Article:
Vice President Joe Biden discussed gun control issues in a live discussion on Google Hangout Thursday afternoon.
Joining Biden's "Fireside Hangout" was Guy Kawasaki, a Silicon Valley venture capitalist, video blogger Phil DeFranco, a gun owner from Connecticut and a public school representative.
The 30-minute online video chat, outlined the Obama administration’s new policies on reducing gun violence.
The administration's plan includes proposals to restrict the size of ammunition magazines, more background checks for gun purchasers, an assault weapons ban, strengthening mental health programs and increasing school safety.
Biden said the administration was taking concrete measures to tackle gun-related crime, including supporting an assault weapons ban that was reintroduced in Congress today.
He also signaled the White House may act on a federal gun trafficking law.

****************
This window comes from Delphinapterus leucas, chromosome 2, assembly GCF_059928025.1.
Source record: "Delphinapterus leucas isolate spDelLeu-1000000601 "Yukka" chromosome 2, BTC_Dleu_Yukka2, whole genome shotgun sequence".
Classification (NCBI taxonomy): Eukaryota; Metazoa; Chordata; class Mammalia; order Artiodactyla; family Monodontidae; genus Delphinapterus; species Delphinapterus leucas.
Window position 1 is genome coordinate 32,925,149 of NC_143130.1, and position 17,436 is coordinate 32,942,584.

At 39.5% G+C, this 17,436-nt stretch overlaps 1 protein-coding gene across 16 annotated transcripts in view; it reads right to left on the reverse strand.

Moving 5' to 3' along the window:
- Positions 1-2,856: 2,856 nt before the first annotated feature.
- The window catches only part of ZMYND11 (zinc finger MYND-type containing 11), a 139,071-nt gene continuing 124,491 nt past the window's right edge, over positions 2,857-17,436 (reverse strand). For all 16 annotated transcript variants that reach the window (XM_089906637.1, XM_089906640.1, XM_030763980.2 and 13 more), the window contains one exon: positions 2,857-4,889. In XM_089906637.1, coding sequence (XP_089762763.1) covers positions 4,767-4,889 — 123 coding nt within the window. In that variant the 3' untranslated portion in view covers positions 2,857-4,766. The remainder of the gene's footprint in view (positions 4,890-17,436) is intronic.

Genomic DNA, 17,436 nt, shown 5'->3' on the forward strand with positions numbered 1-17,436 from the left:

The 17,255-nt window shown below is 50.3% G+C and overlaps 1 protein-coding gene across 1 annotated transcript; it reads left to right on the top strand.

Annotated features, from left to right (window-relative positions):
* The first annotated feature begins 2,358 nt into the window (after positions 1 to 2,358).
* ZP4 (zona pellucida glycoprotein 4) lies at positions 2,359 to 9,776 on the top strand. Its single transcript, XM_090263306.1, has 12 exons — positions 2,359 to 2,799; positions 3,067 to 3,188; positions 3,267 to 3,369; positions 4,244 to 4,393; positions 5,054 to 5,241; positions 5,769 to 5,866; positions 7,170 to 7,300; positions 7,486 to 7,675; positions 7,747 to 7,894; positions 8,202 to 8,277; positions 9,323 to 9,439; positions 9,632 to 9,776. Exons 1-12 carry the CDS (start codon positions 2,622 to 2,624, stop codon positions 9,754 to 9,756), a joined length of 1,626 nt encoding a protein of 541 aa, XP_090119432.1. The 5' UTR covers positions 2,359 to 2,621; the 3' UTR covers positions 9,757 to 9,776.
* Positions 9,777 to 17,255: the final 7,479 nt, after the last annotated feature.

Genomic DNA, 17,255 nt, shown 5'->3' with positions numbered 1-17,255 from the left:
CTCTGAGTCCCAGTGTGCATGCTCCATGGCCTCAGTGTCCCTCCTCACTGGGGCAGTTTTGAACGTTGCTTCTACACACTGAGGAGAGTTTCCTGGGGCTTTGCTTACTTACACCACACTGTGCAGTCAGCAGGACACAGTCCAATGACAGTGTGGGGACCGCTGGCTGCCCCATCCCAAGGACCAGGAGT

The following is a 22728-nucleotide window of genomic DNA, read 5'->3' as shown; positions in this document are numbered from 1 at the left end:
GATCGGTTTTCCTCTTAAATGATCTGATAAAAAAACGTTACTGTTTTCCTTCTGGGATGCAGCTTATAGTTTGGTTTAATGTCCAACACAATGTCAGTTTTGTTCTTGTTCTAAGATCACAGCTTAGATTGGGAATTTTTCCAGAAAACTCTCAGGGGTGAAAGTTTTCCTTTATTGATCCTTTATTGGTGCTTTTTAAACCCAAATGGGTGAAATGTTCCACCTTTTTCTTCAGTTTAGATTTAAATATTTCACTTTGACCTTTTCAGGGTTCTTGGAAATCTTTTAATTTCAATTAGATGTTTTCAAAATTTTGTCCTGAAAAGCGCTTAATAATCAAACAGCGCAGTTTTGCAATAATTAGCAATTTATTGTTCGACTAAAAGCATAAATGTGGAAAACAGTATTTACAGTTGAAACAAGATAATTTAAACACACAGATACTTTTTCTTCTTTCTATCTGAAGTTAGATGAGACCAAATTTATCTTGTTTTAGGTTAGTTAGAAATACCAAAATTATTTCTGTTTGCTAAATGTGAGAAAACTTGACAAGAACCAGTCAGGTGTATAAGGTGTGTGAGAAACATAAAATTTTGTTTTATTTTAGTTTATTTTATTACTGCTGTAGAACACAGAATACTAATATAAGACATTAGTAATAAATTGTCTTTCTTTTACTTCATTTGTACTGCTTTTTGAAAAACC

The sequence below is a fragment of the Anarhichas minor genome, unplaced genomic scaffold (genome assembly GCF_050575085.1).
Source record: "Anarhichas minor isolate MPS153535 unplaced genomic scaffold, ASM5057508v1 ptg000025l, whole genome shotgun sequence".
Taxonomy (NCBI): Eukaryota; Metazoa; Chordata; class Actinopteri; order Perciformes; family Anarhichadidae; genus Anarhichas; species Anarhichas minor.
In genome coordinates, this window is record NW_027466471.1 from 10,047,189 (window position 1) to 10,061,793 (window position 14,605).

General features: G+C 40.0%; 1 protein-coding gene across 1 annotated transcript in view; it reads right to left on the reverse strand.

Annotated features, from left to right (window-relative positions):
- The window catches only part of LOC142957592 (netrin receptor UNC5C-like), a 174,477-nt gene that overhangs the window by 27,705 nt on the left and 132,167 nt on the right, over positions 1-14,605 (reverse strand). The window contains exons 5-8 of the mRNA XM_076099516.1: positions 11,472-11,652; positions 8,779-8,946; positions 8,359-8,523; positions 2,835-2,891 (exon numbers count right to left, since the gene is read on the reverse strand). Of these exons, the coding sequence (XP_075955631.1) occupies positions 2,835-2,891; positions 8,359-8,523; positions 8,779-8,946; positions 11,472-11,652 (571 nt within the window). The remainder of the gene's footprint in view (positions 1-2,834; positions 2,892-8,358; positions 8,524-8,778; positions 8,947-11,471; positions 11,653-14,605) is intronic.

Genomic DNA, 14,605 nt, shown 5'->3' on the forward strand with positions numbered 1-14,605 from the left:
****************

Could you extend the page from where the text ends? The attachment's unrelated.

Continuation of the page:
When asked about proposals for bolstering security in schools, the Vice President mentioned funding to train teachers to identify aberrant behavior in students that could lead to violence.
Biden admitted the $40 million proposal along with an extra $15 million for training teachers was not nearly enough to bring the program nationwide but could create "best practices" for states to follow.
The Vice President also said that more money for research into gun deaths would bolster efforts to crack down on violence.
He was quick to say that the new measures were not a cure-all for gun violence.
Allaying fears of gun proponents, the Vice President insisted on the notion of personal gun ownership calling it a "legitimate and respected culture."
"I don't view it as gun control," said Biden. "I view it as gun safety."
Biden, who owns two shotguns, rebuked suggestions that gun owners were being unfairly picked on, suggesting the administration was trying to make reasonable changes to gun laws, while better enforcing others.
Mashable noted that the event is a resurrection of Biden's earlier "Fireside Hangouts" - a play on Roosevelt's "fireside chats" - in which he discusses issues with government officials via video chat.
PBS NewsHour’s Hari Sreenivasan moderated the event.
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